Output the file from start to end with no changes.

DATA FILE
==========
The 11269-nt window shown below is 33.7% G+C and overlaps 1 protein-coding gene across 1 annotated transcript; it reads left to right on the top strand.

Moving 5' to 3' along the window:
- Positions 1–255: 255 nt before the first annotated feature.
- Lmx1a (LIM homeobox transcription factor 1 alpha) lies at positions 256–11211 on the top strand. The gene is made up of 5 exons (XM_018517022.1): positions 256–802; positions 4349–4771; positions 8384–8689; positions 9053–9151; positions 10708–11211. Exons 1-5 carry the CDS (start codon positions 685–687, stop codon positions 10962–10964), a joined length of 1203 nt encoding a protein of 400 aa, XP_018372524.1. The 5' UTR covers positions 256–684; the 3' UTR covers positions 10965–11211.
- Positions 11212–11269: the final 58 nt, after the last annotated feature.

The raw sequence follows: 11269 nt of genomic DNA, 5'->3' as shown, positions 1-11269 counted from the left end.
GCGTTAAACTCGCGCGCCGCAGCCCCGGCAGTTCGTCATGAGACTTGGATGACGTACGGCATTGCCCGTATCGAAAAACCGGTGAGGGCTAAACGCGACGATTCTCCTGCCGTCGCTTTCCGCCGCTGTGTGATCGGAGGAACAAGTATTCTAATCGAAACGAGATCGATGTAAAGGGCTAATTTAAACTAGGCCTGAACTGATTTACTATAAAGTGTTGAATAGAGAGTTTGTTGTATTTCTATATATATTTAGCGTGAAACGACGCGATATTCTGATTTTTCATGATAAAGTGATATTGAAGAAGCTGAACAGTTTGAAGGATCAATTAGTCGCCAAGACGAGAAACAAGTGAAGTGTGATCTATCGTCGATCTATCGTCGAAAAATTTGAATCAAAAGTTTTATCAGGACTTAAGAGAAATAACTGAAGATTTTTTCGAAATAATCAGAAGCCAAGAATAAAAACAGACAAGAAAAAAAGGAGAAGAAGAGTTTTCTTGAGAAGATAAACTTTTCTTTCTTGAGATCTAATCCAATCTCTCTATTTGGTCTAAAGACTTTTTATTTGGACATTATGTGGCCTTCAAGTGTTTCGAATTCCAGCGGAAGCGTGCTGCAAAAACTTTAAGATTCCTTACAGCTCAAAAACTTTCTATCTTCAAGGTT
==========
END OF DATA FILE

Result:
The 11269-nt window shown below is 33.7% G+C and overlaps 1 protein-coding gene across 1 annotated transcript; it reads left to right on the top strand.

Moving 5' to 3' along the window:
- Positions 1–255: 255 nt before the first annotated feature.
- Lmx1a (LIM homeobox transcription factor 1 alpha) lies at positions 256–11211 on the top strand. The gene is made up of 5 exons (XM_018517022.1): positions 256–802; positions 4349–4771; positions 8384–8689; positions 9053–9151; positions 10708–11211. Exons 1-5 carry the CDS (start codon positions 685–687, stop codon positions 10962–10964), a joined length of 1203 nt encoding a protein of 400 aa, XP_018372524.1. The 5' UTR covers positions 256–684; the 3' UTR covers positions 10965–11211.
- Positions 11212–11269: the final 58 nt, after the last annotated feature.

The raw sequence follows: 11269 nt of genomic DNA, 5'->3' as shown, positions 1-11269 counted from the left end.
GCGTTAAACTCGCGCGCCGCAGCCCCGGCAGTTCGTCATGAGACTTGGATGACGTACGGCATTGCCCGTATCGAAAAACCGGTGAGGGCTAAACGCGACGATTCTCCTGCCGTCGCTTTCCGCCGCTGTGTGATCGGAGGAACAAGTATTCTAATCGAAACGAGATCGATGTAAAGGGCTAATTTAAACTAGGCCTGAACTGATTTACTATAAAGTGTTGAATAGAGAGTTTGTTGTATTTCTATATATATTTAGCGTGAAACGACGCGATATTCTGATTTTTCATGATAAAGTGATATTGAAGAAGCTGAACAGTTTGAAGGATCAATTAGTCGCCAAGACGAGAAACAAGTGAAGTGTGATCTATCGTCGATCTATCGTCGAAAAATTTGAATCAAAAGTTTTATCAGGACTTAAGAGAAATAACTGAAGATTTTTTCGAAATAATCAGAAGCCAAGAATAAAAACAGACAAGAAAAAAAGGAGAAGAAGAGTTTTCTTGAGAAGATAAACTTTTCTTTCTTGAGATCTAATCCAATCTCTCTATTTGGTCTAAAGACTTTTTATTTGGACATTATGTGGCCTTCAAGTGTTTCGAATTCCAGCGGAAGCGTGCTGCAAAAACTTTAAGATTCCTTACAGCTCAAAAACTTTCTATCTTCAAGGTT